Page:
It is encouraging to see the UK addressing the fin trade as an element of overfishing: the principal threat to sharks and rays. And we’re noting that the UK is ramping up its engagement in domestic and international shark conservation issues, currently championing the science-based advice for a prohibition on mako in North Atlantic high-seas fisheries.

Shark Conservationist James Glancy said:
New measures from the UK Government to protect sharks from the cruel shark fin trade are welcomed by conservationists.
The unsustainable rate at which sharks are caught by global fishing fleets, as bycatch or deliberately for their fins and meat, has caused a significant decline in worldwide shark populations.
Sharks have been around for millions of years and play a crucial role for the health of our oceans yet, as a consequence of human activity, many shark species are critically endangered and face extinction in some regions.
We will continue to champion conservation measures for sharks through Regional Fisheries Management Organisations (the international organisations which regulate fishing activities on the High Seas) and under the Convention on International Trade in Endangered Species (CITES) which prohibits or requires trades to be carefully regulated. This ban represents another important step in our journey to delivering better shark conservation globally.

Today’s announcement is part of the Government’s plan to eradicate cruel practices and improve standards both domestically and overseas as set out in our Action Plan for Animal Welfare.

Great Whites Circles Surfers

Great Whites Circles Surfers

Great whites circle surfers, way too close for comfort at Tuncurry Beach NSW. The surfers were alerted to the men in white, by the drone pilot who filmed the footage, making a helluva quick exit to the beach.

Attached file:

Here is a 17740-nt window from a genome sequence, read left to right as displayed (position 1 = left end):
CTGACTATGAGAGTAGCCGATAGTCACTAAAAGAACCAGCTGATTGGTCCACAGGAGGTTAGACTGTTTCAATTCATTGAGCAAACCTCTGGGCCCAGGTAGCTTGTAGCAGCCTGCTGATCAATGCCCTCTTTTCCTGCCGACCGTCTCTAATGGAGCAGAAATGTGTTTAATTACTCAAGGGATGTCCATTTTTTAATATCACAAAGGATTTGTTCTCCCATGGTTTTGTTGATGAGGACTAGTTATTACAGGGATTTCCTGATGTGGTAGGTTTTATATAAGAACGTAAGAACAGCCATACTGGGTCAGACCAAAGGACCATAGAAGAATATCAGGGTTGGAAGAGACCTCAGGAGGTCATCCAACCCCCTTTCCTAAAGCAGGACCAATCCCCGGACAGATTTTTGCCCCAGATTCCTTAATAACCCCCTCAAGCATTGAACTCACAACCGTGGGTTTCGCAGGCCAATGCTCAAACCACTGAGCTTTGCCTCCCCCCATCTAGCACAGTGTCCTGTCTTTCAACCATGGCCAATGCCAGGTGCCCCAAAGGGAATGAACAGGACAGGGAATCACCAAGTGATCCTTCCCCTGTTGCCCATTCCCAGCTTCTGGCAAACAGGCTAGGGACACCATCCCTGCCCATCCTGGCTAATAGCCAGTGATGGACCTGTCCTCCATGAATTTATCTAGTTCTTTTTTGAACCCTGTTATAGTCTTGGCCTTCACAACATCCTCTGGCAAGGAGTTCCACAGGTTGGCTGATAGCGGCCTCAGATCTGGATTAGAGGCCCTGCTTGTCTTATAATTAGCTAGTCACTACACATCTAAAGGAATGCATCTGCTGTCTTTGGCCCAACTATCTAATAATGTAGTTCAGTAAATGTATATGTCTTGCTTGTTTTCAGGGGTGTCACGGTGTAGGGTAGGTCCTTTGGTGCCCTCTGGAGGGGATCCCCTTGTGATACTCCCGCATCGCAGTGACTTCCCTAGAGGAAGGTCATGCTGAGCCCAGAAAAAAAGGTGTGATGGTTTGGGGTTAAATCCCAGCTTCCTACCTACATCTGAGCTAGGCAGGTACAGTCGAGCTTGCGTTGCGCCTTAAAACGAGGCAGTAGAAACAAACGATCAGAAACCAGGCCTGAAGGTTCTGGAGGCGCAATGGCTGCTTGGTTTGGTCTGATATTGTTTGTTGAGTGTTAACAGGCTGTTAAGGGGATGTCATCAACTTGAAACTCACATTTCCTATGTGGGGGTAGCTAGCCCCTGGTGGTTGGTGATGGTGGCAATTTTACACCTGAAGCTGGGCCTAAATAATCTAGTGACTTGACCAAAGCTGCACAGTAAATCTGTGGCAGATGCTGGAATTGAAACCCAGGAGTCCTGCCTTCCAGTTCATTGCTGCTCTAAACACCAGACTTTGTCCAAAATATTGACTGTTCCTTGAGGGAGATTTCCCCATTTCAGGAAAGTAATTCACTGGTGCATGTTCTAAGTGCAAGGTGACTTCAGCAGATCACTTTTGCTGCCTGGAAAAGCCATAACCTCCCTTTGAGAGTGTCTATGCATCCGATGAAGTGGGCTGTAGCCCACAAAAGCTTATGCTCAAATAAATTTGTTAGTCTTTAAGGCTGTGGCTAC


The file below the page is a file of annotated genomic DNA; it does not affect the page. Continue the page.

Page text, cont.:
100’s of Sharks tear up whale carcass in the Celtic Deeps

100’s of Sharks tear up whale carcass in the Celtic Deeps

 

Filmed for the upcoming TV documentary Britains Sharks the video shows up to 200 blue sharks tucking into a dead humpback whale in an area called The Celtic Deeps between Cornwall, Wales and Ireland.

Dr Nicholas Higgs, a research fellow at Plymouth University’s Marine Institute, set up the experiment with Ben Fogle during the filming in the Celtic Deeps, a deep water trench between the coasts of Cornwall, Wales and Ireland.

Dr Higgs said: “When a whale dies it can float for weeks, and be carried along by the current for miles while being fed on by scavengers. Elsewhere in the world, we know that a huge range of animals will come in to feed, everything from great white sharks to tiny worms. But we’ve never had the opportunity to study one in the UK because when a whale washes up, it is taken to landfill.

“We had no idea what might come along to the feast. I would never have predicted that you’d have this many sharks eating this much of the whale at the surface,” he said.

“If you’d asked me six months ago about what was likely to happen to this whale, I would have said that you might get ‘a few nibbles here and there’, but most of that whale would end up on the seabed. What we’re seeing here is a huge proportion of it just being eaten and taken away by these sharks.

Britain’s Sharks is broadcast on ITV Friday, March 25, at 9pm.

Sharks spotted off the UK and Ireland include mako’s porbeagles, blues and baskers. Although the water is perfect for great whites there have been no corroborated sightings even tough scientists have been trying to find them for years and conditions are ideal.
Carve’s oceanography department however issue a warning for weavers which are about to come back to haunt the beaches.
* the whale drowned after being caught in lines.